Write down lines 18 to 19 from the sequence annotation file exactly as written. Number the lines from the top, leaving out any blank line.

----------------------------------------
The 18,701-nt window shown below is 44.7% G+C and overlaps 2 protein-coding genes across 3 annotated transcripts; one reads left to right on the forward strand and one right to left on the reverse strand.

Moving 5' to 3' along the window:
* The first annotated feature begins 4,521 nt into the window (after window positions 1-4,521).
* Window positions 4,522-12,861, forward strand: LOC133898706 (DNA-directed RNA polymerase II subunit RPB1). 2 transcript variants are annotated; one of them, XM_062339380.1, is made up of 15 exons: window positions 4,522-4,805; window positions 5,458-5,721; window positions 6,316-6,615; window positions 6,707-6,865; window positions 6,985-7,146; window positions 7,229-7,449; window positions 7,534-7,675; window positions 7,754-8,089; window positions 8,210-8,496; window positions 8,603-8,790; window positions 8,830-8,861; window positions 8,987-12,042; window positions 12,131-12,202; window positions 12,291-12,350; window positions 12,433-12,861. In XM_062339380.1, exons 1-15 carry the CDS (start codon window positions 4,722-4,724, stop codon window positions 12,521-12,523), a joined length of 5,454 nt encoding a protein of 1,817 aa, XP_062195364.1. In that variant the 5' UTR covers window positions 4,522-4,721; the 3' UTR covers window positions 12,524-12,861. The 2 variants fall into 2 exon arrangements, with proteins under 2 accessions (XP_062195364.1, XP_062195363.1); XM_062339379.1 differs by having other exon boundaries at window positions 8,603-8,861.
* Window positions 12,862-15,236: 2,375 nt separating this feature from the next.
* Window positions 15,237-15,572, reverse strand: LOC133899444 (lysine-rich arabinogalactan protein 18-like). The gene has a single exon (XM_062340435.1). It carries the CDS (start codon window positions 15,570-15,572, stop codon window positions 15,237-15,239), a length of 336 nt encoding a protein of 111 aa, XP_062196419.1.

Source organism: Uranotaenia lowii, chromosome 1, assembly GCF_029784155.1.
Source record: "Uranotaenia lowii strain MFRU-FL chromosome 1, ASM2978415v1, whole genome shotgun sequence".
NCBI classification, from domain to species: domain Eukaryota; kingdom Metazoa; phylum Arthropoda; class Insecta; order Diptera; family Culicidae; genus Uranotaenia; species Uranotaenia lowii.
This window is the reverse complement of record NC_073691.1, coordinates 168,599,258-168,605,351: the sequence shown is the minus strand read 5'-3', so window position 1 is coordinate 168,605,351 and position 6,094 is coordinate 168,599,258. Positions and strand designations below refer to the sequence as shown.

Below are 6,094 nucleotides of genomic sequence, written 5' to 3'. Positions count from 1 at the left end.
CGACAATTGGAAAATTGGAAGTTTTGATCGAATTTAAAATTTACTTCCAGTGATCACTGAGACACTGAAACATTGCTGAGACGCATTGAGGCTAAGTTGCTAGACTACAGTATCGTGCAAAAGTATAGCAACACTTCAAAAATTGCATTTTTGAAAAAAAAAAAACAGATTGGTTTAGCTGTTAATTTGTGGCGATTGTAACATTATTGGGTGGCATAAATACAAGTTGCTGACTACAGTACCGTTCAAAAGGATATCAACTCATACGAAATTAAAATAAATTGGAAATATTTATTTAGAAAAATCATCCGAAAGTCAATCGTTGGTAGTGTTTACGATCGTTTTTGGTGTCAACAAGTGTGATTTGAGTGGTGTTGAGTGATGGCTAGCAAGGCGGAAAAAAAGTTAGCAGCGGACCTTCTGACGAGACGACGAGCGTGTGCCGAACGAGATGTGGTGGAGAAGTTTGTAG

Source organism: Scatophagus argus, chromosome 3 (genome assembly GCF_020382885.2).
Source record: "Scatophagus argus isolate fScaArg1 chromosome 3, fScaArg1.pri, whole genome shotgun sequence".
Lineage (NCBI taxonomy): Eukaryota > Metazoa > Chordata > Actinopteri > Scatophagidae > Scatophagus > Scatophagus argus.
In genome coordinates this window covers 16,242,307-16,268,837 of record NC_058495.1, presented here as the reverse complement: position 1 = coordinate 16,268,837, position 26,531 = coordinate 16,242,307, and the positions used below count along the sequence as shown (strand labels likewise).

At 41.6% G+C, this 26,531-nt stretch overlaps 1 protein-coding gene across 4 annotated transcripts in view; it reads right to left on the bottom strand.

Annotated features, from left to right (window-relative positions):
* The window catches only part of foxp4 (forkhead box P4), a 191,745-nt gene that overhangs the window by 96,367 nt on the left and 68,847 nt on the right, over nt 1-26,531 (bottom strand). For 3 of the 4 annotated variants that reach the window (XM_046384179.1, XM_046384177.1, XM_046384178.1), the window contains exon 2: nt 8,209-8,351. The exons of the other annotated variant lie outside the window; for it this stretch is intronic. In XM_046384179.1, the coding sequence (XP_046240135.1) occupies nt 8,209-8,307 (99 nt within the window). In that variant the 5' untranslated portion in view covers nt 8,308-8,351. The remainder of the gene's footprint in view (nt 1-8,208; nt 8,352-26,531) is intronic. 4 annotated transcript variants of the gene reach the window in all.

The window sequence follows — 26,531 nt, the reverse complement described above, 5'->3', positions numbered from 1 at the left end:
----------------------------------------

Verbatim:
Annotated features, from left to right (window-relative positions):
* The window catches only part of foxp4 (forkhead box P4), a 191,745-nt gene that overhangs the window by 96,367 nt on the left and 68,847 nt on the right, over nt 1-26,531 (bottom strand). For 3 of the 4 annotated variants that reach the window (XM_046384179.1, XM_046384177.1, XM_046384178.1), the window contains exon 2: nt 8,209-8,351. The exons of the other annotated variant lie outside the window; for it this stretch is intronic. In XM_046384179.1, the coding sequence (XP_046240135.1) occupies nt 8,209-8,307 (99 nt within the window). In that variant the 5' untranslated portion in view covers nt 8,308-8,351. The remainder of the gene's footprint in view (nt 1-8,208; nt 8,352-26,531) is intronic. 4 annotated transcript variants of the gene reach the window in all.